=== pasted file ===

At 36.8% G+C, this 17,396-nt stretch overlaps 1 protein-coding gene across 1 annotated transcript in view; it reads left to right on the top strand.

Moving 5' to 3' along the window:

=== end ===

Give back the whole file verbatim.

At 36.8% G+C, this 17,396-nt stretch overlaps 1 protein-coding gene across 1 annotated transcript in view; it reads left to right on the top strand.

Moving 5' to 3' along the window: